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Published April 22, 2011, 12:00 AM

Pet Care: Feline’s biting is no game

Dear Dr. Fox: We have a 10-year-old Siamese cat who has all the characteristics of this breed: vocal, affectionate, intelligent and generally high-maintenance. He also has a trait we wish he didn’t have: biting exposed arms and legs.

By: Dr. Michael Fox, INFORUM

Dear Dr. Fox: We have a 10-year-old Siamese cat who has all the characteristics of this breed: vocal, affectionate, intelligent and generally high-maintenance. He also has a trait we wish he didn’t have: biting exposed arms and legs.

Loud purring and head butting usually precedes the biting. The bites are not play bites, but serious crunches that can draw blood. We have refrained from tossing him across the room, but he has heard “no biting” many times. We know when to expect this behavior, so it isn’t a huge problem. But is there a cure? – H.S., Ashburn, Va.

Dear H.S.: Part of the behavioral issue of your cat giving you painful, possible dominance bites and play bites is that if he had a companion cat to enjoy executing these ritualistic feline actions, he would probably leave you alone. With a feline companion, he would quickly learn to control the intensity of his bites, just as other cats learn self-control when it comes to using their claws.

Because you know when to expect this behavior (as when he has soaked up all the petting and cuddling he wants), you can try two approaches (separately, of course). First, redirect and re-motivate his attention on a favorite toy and engage in some interactive play as with a cat feather wand. Alternatively, get a training clicker to startle your pre-attack cat and then ignore him by turning away, folding your hands on your lap, and sitting still. Do continue to refrain from tossing him across the room!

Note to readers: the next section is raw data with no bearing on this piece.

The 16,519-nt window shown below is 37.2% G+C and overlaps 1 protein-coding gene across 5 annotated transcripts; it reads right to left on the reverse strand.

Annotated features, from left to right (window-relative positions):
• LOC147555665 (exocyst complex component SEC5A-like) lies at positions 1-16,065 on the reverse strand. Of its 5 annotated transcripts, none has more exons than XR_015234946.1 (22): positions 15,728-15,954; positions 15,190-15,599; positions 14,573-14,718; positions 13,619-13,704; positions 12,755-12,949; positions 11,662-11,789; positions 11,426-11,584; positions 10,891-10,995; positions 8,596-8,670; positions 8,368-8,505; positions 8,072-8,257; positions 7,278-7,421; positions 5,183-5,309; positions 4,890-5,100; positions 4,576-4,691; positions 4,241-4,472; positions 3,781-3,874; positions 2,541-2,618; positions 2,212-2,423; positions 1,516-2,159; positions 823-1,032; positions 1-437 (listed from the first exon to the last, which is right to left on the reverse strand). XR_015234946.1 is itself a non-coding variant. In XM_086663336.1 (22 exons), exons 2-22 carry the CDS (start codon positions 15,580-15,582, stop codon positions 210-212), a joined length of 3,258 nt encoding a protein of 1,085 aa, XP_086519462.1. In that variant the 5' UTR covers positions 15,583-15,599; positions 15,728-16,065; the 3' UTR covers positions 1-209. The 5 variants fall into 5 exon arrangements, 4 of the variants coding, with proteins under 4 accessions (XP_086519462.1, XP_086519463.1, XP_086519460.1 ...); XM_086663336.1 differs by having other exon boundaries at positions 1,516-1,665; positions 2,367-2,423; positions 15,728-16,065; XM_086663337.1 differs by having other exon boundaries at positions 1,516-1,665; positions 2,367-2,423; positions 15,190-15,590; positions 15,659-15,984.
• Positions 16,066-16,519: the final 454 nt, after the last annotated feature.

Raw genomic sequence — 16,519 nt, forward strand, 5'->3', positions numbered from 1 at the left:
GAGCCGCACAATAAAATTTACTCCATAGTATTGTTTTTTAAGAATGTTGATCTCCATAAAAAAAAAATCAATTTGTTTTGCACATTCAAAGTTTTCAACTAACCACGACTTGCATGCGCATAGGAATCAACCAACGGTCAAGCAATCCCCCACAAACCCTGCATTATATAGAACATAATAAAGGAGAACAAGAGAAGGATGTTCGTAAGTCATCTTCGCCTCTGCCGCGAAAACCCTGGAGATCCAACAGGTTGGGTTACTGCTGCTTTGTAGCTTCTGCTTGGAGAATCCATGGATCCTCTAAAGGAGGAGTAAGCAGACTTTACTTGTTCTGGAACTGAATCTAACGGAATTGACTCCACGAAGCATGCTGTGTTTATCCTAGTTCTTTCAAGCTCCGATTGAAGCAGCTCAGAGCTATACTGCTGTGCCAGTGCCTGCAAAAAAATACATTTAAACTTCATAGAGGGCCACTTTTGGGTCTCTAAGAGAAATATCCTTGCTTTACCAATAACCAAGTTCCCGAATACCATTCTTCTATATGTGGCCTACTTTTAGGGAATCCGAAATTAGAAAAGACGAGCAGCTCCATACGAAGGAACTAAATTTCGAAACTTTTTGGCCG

It is indeed ironic that many cats become hard biters and more aggressive after they have been declawed, a practice that in more civilized countries is unthinkable. For details, check my website www.twobitdog.com/DrFox/.


Dear Dr. Fox: I have volunteered at a no-kill animal shelter for the past six years. During this time, I have learned many wonderful holistic treatments for dogs and cats. I am writing you for help in treating dog warts.

My brother has a 10-year-old female black Labrador who weighs 50 pounds. It started as one wart on her foot, and now she must have at least 20 all over her body. The local vet examined the dog and said nothing could be done to stop them; they are most likely from papillomavirus. Most do not seem to bother this sweet dog, but some are on her paws, and she chews them open. Another is in the center of her forehead, and she rubs furniture with her head. I know these must itch, and I wish she could talk to me about them.

From what I have read, if the immune system is boosted, it could help reduce and clear them up. I have three FIV cats, and I sprinkle L-Lysine on their food to keep immune systems in check. I have also read about a liquid called Thuja that could help the warts. This liquid is taken as drops internally. I have also read about another product called FlexPet; it’s a wafer with natural ingredients that are supposed to boost the immune system, which in turn makes warts go away. – L.B., Fairfax, Va.

Dear L.B.: The L-Lysine may certainly help your cats but probably not the old dog. She may benefit from skin-improving supplements like flaxseed and hempseed oil and brewer’s yeast – providing half the recommended daily human dose, twice daily.

Essential oils – diluted in almond oil or similar “carrier” oil (about one drop in 20 drops of carrier) such as frankincense, myrrh, lavender and helichrysum – applied to the warts several times daily could make a big difference. Smaller warts can be dissolved with salicylic acid or cauterized. A wide-banded neck collar may be needed to stop the dog from licking her paws until they are wart-free and healed.


Send your questions to Dr. Fox in care of The Forum, Box 2020, Fargo, ND 58107. The volume of mail received prohibits personal replies, but questions and comments of general interest will be discussed in future columns. Visit Dr. Fox’s website at www.twobitdog.com/DrFox.

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